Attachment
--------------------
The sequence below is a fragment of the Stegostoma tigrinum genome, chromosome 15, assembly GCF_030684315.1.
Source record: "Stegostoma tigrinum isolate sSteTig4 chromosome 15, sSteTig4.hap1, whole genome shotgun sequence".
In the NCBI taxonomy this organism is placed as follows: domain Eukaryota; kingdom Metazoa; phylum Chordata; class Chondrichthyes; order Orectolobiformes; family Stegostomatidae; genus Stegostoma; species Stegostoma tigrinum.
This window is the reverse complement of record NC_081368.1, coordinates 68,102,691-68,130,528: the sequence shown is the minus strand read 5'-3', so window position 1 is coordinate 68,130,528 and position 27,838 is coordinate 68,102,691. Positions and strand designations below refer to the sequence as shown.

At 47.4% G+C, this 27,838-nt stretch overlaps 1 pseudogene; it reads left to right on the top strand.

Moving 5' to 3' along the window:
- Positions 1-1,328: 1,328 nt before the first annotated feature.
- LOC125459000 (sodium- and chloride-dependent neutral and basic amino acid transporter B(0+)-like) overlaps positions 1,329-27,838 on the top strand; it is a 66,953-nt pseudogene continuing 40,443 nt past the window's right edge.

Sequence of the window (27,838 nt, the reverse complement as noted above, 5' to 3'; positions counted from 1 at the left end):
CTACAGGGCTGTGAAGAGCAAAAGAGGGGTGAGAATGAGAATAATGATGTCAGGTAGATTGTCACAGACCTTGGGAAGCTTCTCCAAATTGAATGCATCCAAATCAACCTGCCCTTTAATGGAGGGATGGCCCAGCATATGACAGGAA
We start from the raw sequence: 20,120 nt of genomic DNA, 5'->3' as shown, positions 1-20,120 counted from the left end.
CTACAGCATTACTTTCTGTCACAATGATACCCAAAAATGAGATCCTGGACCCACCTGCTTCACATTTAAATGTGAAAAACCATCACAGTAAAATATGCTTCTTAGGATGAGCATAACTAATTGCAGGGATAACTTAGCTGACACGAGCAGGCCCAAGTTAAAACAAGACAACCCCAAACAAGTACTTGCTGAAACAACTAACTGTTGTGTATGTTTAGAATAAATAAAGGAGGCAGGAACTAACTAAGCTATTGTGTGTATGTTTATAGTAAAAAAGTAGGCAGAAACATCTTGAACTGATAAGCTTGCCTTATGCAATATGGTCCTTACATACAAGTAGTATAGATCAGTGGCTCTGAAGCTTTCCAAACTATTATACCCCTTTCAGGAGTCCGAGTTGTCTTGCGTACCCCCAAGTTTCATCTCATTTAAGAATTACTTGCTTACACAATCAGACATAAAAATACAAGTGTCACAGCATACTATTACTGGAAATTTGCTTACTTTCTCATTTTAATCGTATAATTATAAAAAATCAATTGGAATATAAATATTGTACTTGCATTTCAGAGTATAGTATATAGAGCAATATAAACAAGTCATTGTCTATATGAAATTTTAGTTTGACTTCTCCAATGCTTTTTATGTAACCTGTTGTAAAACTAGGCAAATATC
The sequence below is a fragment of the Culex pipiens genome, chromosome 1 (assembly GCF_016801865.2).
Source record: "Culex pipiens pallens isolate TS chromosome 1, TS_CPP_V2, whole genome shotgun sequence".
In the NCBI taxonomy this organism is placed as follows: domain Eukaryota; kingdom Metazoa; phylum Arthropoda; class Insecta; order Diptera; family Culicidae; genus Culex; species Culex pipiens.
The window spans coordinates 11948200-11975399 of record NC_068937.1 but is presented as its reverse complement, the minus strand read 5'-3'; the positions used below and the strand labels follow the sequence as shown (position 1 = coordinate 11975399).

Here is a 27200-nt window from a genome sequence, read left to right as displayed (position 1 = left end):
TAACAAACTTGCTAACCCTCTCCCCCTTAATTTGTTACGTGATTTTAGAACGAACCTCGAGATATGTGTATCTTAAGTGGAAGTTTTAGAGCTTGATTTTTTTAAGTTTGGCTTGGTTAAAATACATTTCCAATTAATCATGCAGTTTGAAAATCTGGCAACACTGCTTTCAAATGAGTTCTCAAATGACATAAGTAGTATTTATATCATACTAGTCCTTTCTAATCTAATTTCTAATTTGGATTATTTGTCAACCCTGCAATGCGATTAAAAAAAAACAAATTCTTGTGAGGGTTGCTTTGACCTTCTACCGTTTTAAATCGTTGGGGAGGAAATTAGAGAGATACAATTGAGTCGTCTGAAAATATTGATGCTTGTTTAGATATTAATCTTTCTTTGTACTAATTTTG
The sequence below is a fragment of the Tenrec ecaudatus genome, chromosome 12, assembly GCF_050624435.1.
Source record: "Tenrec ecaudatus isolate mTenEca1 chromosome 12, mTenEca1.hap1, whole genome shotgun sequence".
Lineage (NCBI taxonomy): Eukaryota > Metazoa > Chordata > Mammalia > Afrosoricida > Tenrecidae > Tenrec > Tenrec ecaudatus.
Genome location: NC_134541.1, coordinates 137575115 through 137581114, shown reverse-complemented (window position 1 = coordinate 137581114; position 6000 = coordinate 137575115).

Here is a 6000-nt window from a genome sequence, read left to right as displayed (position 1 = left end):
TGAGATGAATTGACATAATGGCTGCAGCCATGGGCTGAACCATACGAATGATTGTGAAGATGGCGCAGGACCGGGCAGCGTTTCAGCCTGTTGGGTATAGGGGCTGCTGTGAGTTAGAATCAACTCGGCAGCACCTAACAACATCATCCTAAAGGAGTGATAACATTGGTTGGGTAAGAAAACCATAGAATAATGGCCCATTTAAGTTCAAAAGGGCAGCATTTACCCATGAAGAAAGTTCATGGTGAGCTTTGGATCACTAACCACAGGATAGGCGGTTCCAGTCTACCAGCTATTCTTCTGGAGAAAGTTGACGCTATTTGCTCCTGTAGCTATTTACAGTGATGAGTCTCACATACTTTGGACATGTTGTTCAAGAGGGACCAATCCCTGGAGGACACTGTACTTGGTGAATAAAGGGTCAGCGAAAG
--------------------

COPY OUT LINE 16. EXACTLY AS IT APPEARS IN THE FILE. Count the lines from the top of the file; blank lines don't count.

The window spans coordinates 11948200-11975399 of record NC_068937.1 but is presented as its reverse complement, the minus strand read 5'-3'; the positions used below and the strand labels follow the sequence as shown (position 1 = coordinate 11975399).